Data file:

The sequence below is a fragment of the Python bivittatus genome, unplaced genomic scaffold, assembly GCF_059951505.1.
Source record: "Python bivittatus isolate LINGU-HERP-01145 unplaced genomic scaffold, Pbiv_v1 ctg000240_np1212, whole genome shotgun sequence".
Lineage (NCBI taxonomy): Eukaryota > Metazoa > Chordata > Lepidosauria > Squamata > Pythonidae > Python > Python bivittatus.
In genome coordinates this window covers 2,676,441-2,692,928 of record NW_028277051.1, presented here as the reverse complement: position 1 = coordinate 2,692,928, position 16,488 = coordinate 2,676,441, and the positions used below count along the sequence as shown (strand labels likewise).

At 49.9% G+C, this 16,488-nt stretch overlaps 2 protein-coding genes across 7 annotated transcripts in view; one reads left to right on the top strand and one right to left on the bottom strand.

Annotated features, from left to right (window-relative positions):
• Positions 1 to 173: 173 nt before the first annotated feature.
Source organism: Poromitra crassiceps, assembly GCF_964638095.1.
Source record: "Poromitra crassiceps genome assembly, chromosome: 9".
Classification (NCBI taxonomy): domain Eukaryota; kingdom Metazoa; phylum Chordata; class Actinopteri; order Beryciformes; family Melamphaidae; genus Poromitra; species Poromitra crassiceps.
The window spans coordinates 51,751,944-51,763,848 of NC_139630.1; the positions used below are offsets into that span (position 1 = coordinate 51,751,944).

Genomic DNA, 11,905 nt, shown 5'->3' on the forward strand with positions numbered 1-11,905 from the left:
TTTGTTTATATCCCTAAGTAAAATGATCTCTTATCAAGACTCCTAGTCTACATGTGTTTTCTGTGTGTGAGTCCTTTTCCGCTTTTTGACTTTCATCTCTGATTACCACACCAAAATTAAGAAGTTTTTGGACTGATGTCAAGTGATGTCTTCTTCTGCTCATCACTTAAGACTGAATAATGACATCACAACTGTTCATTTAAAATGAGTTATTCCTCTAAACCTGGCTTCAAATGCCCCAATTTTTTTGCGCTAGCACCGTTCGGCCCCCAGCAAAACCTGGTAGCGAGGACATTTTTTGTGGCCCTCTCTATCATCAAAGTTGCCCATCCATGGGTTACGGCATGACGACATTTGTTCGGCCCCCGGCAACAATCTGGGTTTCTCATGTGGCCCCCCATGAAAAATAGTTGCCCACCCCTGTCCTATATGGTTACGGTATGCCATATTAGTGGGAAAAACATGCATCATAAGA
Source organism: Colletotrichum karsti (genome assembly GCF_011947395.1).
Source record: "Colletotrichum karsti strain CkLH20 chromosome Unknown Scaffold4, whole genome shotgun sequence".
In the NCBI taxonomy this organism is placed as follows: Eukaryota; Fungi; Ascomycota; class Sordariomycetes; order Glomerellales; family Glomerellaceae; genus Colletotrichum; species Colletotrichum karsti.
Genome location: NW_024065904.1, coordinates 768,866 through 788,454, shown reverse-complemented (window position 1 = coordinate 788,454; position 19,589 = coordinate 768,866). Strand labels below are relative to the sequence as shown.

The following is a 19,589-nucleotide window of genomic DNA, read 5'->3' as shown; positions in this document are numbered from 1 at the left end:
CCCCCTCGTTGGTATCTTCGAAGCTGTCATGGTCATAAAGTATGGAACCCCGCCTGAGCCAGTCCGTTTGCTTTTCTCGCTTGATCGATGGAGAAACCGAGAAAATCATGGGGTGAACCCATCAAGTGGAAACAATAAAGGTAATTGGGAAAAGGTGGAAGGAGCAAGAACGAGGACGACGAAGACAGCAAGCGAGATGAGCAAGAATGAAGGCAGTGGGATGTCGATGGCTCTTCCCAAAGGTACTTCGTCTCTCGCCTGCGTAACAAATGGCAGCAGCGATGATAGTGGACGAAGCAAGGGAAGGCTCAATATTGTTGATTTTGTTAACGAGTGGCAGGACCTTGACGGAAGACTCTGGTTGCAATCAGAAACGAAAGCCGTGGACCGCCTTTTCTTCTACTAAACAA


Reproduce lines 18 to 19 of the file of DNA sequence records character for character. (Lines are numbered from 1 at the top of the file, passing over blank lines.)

The following is a 19,589-nucleotide window of genomic DNA, read 5'->3' as shown; positions in this document are numbered from 1 at the left end:
CCCCCTCGTTGGTATCTTCGAAGCTGTCATGGTCATAAAGTATGGAACCCCGCCTGAGCCAGTCCGTTTGCTTTTCTCGCTTGATCGATGGAGAAACCGAGAAAATCATGGGGTGAACCCATCAAGTGGAAACAATAAAGGTAATTGGGAAAAGGTGGAAGGAGCAAGAACGAGGACGACGAAGACAGCAAGCGAGATGAGCAAGAATGAAGGCAGTGGGATGTCGATGGCTCTTCCCAAAGGTACTTCGTCTCTCGCCTGCGTAACAAATGGCAGCAGCGATGATAGTGGACGAAGCAAGGGAAGGCTCAATATTGTTGATTTTGTTAACGAGTGGCAGGACCTTGACGGAAGACTCTGGTTGCAATCAGAAACGAAAGCCGTGGACCGCCTTTTCTTCTACTAAACAA